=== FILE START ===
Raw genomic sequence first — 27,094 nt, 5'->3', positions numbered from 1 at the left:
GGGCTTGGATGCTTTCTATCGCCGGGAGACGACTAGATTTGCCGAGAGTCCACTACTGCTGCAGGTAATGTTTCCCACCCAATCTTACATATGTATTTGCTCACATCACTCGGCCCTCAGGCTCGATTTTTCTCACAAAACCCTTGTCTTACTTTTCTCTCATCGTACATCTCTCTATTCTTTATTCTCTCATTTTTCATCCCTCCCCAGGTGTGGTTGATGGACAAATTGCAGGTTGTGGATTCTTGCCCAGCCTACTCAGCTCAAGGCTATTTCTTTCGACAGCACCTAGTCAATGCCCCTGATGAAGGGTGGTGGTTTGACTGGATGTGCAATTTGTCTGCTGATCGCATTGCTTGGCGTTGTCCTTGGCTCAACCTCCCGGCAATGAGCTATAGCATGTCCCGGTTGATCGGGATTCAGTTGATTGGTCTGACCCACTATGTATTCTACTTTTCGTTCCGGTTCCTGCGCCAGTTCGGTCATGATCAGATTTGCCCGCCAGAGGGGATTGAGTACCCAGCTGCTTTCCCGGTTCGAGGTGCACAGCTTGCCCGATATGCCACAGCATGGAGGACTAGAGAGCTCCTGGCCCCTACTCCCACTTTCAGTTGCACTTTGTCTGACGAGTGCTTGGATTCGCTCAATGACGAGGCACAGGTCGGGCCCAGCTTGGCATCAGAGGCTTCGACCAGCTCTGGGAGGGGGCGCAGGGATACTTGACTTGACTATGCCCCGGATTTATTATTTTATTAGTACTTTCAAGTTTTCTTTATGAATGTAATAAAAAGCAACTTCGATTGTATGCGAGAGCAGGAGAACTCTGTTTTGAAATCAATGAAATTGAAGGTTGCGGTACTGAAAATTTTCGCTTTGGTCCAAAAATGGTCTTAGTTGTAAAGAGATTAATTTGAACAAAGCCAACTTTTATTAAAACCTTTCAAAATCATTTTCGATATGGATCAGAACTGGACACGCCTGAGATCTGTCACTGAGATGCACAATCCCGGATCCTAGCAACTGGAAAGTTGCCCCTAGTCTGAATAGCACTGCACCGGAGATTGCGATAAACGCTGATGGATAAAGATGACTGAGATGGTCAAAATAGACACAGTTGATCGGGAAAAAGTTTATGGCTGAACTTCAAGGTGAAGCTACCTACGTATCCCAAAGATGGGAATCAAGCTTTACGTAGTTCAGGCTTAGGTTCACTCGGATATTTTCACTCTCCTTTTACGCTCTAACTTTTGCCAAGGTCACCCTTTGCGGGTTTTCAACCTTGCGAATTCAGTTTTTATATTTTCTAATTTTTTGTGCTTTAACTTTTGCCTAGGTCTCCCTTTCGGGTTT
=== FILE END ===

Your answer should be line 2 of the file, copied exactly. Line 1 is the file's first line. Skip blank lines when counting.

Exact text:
GGGCTTGGATGCTTTCTATCGCCGGGAGACGACTAGATTTGCCGAGAGTCCACTACTGCTGCAGGTAATGTTTCCCACCCAATCTTACATATGTATTTGCTCACATCACTCGGCCCTCAGGCTCGATTTTTCTCACAAAACCCTTGTCTTACTTTTCTCTCATCGTACATCTCTCTATTCTTTATTCTCTCATTTTTCATCCCTCCCCAGGTGTGGTTGATGGACAAATTGCAGGTTGTGGATTCTTGCCCAGCCTACTCAGCTCAAGGCTATTTCTTTCGACAGCACCTAGTCAATGCCCCTGATGAAGGGTGGTGGTTTGACTGGATGTGCAATTTGTCTGCTGATCGCATTGCTTGGCGTTGTCCTTGGCTCAACCTCCCGGCAATGAGCTATAGCATGTCCCGGTTGATCGGGATTCAGTTGATTGGTCTGACCCACTATGTATTCTACTTTTCGTTCCGGTTCCTGCGCCAGTTCGGTCATGATCAGATTTGCCCGCCAGAGGGGATTGAGTACCCAGCTGCTTTCCCGGTTCGAGGTGCACAGCTTGCCCGATATGCCACAGCATGGAGGACTAGAGAGCTCCTGGCCCCTACTCCCACTTTCAGTTGCACTTTGTCTGACGAGTGCTTGGATTCGCTCAATGACGAGGCACAGGTCGGGCCCAGCTTGGCATCAGAGGCTTCGACCAGCTCTGGGAGGGGGCGCAGGGATACTTGACTTGACTATGCCCCGGATTTATTATTTTATTAGTACTTTCAAGTTTTCTTTATGAATGTAATAAAAAGCAACTTCGATTGTATGCGAGAGCAGGAGAACTCTGTTTTGAAATCAATGAAATTGAAGGTTGCGGTACTGAAAATTTTCGCTTTGGTCCAAAAATGGTCTTAGTTGTAAAGAGATTAATTTGAACAAAGCCAACTTTTATTAAAACCTTTCAAAATCATTTTCGATATGGATCAGAACTGGACACGCCTGAGATCTGTCACTGAGATGCACAATCCCGGATCCTAGCAACTGGAAAGTTGCCCCTAGTCTGAATAGCACTGCACCGGAGATTGCGATAAACGCTGATGGATAAAGATGACTGAGATGGTCAAAATAGACACAGTTGATCGGGAAAAAGTTTATGGCTGAACTTCAAGGTGAAGCTACCTACGTATCCCAAAGATGGGAATCAAGCTTTACGTAGTTCAGGCTTAGGTTCACTCGGATATTTTCACTCTCCTTTTACGCTCTAACTTTTGCCAAGGTCACCCTTTGCGGGTTTTCAACCTTGCGAATTCAGTTTTTATATTTTCTAATTTTTTGTGCTTTAACTTTTGCCTAGGTCTCCCTTTCGGGTTT